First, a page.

Friday, July 30, 2010

Steve Bright - Cartoonist Survey #149

Steve Bright is a freelance cartoonist, illustrator and writer. Originally from Perth, Scotland, he now lives in the West Midlands region of England. At age 18 he started working for the UK children’s comic, The Beano and spent the following six years writing and editing humorous comics before becoming a freelance cartoonist. Steve worked with John Geering to create the super hero parody Bananaman, which was launched in 1980 and became an instant and long-running hit. His cartoons have been published in Beano, Dandy, Beezer, Topper, Nutty, Hoot, Buster, Daily Record, Sunday Times, Funday Times, Wallace & Gromit, Shaun the Sheep, Glasgow Herald, Ben 10, Scotland's Runner and many others. His work has been exhibited at the Shrewsbury International Cartoon Festival and other venues. Steve is a member of both the Professional Cartoonists' Organisation (PCO) and the Cartoonists' Club of Great Britain (CCGB). See much more of Steve’s work here at his website and follow him on his blog.

What is your favorite pen to use?
These days it's a Wacom Cintiq tablet pen. In the past, it was a dip pen with a Gillot 303 nib. Also love Zig Art & Graphic Twins, particularly the 'brush' tip.

Do you draw in pencil first and if so do you use a standard pencil or a mechanical one?
Yes I do, but again, these days it’s the Wacom pen set to a low opacity. Before that, definitely mechanical - the first and most valued 'gadget' I ever used.

Do you do your coloring by hand or on the computer?
Computer, using Photoshop, but I still have to use my hand.

If you do your coloring by hand, what do you use?
That'll be my right.

What type of paper do you use?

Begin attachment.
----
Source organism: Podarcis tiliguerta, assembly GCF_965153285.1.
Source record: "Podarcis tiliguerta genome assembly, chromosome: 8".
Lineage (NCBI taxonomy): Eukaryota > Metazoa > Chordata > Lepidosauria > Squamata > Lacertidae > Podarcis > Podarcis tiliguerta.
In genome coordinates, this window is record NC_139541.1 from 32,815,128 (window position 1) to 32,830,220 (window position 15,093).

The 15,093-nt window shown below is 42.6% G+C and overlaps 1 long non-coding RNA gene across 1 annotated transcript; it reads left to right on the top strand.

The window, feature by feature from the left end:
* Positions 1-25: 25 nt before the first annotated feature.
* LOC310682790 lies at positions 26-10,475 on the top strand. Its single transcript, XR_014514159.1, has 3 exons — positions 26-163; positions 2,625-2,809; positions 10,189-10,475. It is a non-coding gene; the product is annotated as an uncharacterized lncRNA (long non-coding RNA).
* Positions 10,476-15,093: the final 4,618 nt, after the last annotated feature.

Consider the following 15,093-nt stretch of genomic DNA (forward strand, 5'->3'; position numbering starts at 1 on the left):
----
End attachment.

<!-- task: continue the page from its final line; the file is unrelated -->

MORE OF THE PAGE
Pre-Cintiq, I used bleedproof marker pads.

What thing(s) do you hate to draw?
I've learned from experience never to disclose that, in case some sadistic editor/scriptwriter is taking note, but I'll give you bicycles and brass bands for starters.

Do you buy your supplies from big chain art store catalogues/websites or a local one that you physically go to?
These days it's all online, and there are actually fewer and fewer supplies needed. It's all in the software and hardware. I do still enjoy the occasional nostalgic stroll around art stores when I go to town though, but rarely ever find anything I need to buy.

Are there any rituals that you do before starting to draw?
Coffee - always coffee!

Do you listen to music while you draw and if so what genre?
Rarely. I prefer talk radio. But if I do go for music, it'd be classic rock mostly.

Did you read comics as a kid and if so what was your favorite?
Loads of them. I loved all super hero comics from both the big stables, but my favourite comic of all was the UK funny, Sparky.

What is or was your favorite comic strip?
Was Peanuts for the first half of my life. Second half, it's Beau Peep, written by my good buddy, Roger Kettle.

What was your favorite book as a child and do you still own a copy of it?
I don't think I had one, if I'm honest. I've never actually been much of a book reader (too busy with comics), and nothing's changed there.

Did you have any formal art training and if so where did you receive it?
None at all. By an incredible stroke of luck, I walked straight into the job of office junior on the UK's biggest selling children's comic (The Beano), aged 18 - spent the following six years writing and editing humorous comics, then leapt the fence to become a freelance cartoonist using all the experience of those six years. It was infinitely better than any formal training could possibly have been for what I've been doing for the past 27 years.